For my birthday, Outdoorsman bought me a beautiful notebook and pen small enough to fit inside my pocketbook but big enough to want to fill up it's pages. I kept it for a while, wondering what to do with it. After a while, I decided to make it into a gratitude notebook, inspired by the events chronicled here. I try to write in it at least once a week. And there is so much to write, sometimes I feel guilty.
When he first called me over, I thought about that story from the other week, about the girl who had stopped to help a guy at the bus stop and gotten raped for her trouble. But this guy was small, and old, and the way that he held his face told me that his eyes were like my father's eyes at the end, perceiving me rather than seeing me.
So I stopped, and sat down. "Can I help you?" I asked.
"Can you dial the telephone number on this paper? I can't see. Something happened to my eyes, and I need to get tested. But I need to call this phone number. Can you dial it for me?"
He handed me a paper.
It was blank.
"Um." I swallowed. "There's no number here."
"Can you dial the number?"
I said it louder. "There is no number. I'm sorry."
He handed me his cell phone. "Because I need to go get tested. I need to see what happened to my eyes. I didn't daven today because I have an early appointment. I have not missed a minyan in 40 years. But I need to go."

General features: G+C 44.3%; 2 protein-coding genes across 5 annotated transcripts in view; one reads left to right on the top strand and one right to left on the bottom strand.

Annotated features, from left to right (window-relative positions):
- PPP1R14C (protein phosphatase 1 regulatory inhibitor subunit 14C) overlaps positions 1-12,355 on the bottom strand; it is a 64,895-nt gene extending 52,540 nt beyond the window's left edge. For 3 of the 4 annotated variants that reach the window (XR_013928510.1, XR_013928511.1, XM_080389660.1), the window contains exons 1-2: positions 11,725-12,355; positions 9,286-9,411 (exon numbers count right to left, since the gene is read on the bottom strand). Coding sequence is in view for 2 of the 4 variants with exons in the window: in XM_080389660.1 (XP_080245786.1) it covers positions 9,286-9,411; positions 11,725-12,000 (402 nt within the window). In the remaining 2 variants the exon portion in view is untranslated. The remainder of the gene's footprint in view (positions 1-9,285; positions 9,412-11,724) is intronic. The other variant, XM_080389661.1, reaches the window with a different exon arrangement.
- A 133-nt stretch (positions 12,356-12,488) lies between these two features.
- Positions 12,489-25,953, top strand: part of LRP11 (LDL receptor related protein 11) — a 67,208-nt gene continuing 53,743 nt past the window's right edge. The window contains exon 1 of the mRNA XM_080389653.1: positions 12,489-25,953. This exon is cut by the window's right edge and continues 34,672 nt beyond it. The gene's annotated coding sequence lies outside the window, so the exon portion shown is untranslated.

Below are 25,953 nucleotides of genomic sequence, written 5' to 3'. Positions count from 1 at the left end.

"There is no number."
"No number? Ah."
I started scrolling through his phone numbers, but there were only three or four of them. "Is there anyone I can call, from your family, you know, who can help?"
He smiled. His teeth were stained and that made me unbearably sad for some reason. "I am like Dovid Hamelech," he said. "His son wanted to kill him. So does mine. He will not come."
"Oh." I said.
"I'm sorry," I said.
"I've used up a lot of your time," he said. "And for that I am sorry. And you should be blessed and have male children and nachas and Hashem should give you all that you ask for."
I didn't say, what if I ask for female children? I took the bracha in the spirit in which it was meant.
"Thank you," I said.
He fumbled for his cane.
"Can I help you get somewhere?" I asked.
He shook his head. "I live right here. There is a woman who comes to clean my house. Maybe she can help me. Maybe I dropped the paper with the number on it."
"Okay." I said. "Good luck."
I waited for him to walk away, and then I continued walking home.
I have a story halfway finished and two chapters to write. I came home and stared blankly at my computer screen for a while before going to get a cup of coffee. My notebook, still in my pocketbook, was filled with unwritten words.